Millennial Socialism ?

The Economist generally assumes that people who read it (consistent readership, subscription only) have read more than one issue of it. T
At my old office I found every self important person there with an Economist subscription (on the company dime, of course) piling them up in a corner and never even touching them. We used to give them away to interns or whoever was really interested in them - I used to take a few home from time to time. A lot of it is part of the "uniform," as they called it. Such a waste.
 

Sarastro

LE
Kit Reviewer
Book Reviewer
At my old office I found every self important person there with an Economist subscription (on the company dime, of course) piling them up in a corner and never even touching them. We used to give them away to interns or whoever was really interested in them - I used to take a few home from time to time. A lot of it is part of the "uniform," as they called it. Such a waste.
Sure, but you can hardly blame, say, Richard Dawkins because some people who bought The Blind Watchmaker did so to look clever by leaving it on the coffee table, rather than to read it.
 

Goatman

ADC
Book Reviewer
No, honestly, they don't. You're obfuscating.

The Economist generally assumes that people who read it (consistent readership, subscription only) have read more than one issue of it..
I've been an Economist subscriber since 1989. Mostly because my job at the time involved knowing a bit about countries which get little or no coverage in the daily broadsheets eg Sri Lanka, Burma, Lebanon etc

The Economist Intelligence Unit Country Reports were a good resource.

It's a useful compendium of stuff, and I admire their style, if not always the content.

Observing how the editorial stance has changed under Zanny Minton-Beddows ( ex IMF, U.S-based) has been interesting.

They don't always get it right, anymore than any other media source...but they seem to try harder for objectivity.

What is interesting is seeing Economist articles condensed, dumbed down and regurgitated in other papers, later in the week :)

@Wordsmith may have an industry viewpoint.
 

Wordsmith

LE
Book Reviewer
@Wordsmith may have an industry viewpoint.
Haven't read the whole thread, but here goes:

There are many sources of information out there. Some is industry specific - and in some cases you need a subscription to read the journal.

But there are multiple sources of free or cheap information out there. For example, if I want to learn about a subject, it's a couple of mouse licks to download an eBook to my Kindle. Similarly, searching for "subject name" Filetype: PDF on Google will generally throw up more than a few scholarly articles on the subject. For the traditionalist, there's always a visit to the local library.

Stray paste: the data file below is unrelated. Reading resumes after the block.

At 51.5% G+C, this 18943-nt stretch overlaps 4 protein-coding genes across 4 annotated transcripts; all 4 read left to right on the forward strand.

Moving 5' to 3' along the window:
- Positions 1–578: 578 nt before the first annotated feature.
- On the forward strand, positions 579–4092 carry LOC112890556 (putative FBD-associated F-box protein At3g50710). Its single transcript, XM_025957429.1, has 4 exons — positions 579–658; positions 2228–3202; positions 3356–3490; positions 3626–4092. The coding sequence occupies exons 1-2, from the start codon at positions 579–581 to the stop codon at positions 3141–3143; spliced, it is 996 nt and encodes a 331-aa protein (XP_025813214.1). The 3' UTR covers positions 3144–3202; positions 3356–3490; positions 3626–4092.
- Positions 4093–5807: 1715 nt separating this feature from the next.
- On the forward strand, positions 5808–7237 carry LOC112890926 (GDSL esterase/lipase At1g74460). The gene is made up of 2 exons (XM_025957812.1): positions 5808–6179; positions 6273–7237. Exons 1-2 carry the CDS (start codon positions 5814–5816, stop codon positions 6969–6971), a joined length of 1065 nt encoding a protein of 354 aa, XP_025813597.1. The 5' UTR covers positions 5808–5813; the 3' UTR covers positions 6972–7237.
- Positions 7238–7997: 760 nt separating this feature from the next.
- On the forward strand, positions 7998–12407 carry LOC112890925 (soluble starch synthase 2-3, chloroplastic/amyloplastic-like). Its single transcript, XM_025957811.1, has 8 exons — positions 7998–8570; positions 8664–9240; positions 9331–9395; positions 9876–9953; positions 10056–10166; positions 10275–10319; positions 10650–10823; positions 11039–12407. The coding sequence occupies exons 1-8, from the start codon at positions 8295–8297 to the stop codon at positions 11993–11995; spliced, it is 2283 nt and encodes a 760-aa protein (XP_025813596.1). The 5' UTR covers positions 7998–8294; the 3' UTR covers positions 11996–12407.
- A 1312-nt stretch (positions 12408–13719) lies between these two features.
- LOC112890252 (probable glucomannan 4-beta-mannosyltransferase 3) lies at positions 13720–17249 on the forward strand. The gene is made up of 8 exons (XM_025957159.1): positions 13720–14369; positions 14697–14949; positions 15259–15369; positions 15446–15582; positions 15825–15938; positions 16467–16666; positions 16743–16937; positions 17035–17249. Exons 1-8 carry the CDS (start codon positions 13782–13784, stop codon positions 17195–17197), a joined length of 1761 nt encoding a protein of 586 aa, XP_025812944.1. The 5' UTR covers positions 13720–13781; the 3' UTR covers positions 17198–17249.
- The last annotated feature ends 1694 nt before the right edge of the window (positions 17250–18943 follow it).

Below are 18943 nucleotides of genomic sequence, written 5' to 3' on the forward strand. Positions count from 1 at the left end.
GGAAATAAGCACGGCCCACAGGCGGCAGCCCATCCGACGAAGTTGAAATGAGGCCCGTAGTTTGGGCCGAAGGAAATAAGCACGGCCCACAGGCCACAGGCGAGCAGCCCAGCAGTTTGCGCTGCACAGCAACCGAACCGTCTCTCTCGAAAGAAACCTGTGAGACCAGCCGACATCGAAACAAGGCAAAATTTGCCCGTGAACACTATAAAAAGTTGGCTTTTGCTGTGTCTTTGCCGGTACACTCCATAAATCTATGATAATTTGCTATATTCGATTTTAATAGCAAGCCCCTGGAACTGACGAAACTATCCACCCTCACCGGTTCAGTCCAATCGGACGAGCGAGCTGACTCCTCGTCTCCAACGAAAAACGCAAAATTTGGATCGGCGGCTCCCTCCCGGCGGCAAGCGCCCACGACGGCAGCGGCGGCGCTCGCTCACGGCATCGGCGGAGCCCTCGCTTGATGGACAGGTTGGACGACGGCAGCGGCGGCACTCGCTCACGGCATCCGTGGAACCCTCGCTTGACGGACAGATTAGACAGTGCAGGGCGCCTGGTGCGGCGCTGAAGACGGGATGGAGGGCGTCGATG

The biggest problem 'generation snowflake' has shows two facets:
  • A lack of willingness to read a variety of sources and absorb a variety of opinions.
  • A lack of ability to apply critical thinking to the information acquired.
To go back to the original post in this thread: millennial socialism: there are few signs that generation snowflake have gone back and read the history of socialist governments in this and other countries and asked themselves "what has been the actual outcome of several years of socialist government?" If they did so, I suspect they would display less enthusiasm for socialism.

That's not to say that other political philosophies - like the Tory and Limp Dem ones - are the answer to the myriad of political problems out there. They just don't screw up countries as badly as socialist governments.

Wordsmith
 

Goatman

ADC
Book Reviewer
Thanks- I was more wondering about your professional take on The Economist ?
 
I've been an Economist subscriber since 1989. .............
Ditto, but since 1987 and tried to get a print copy whenever I could when I was in the Foreign Legion in 1981-86. Unfortunately although the Time and Newsweek comics were relatively easily available, the good old Economist, to which I had been introduced while in the Sixth Form, wasn't.

While not an infallible source of journalism and comment, I have found the Economist to be most effective in keeping me up to date with the important things going on in the world and I appreciate its editorial policy and general unbiased level of reporting.

The Economist - Media Bias/Fact Check

While I do not always agree with it, I do somewhat reflect its (mainly) economically conservative and socially liberal stances.

I also particularly appreciate the precise use of the English language and the inherent and underlying low-key sense of humour found throughout the publication especially seen in the word-play and punning to be found on a regular basis.
 
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Haven't read the whole thread, but here goes: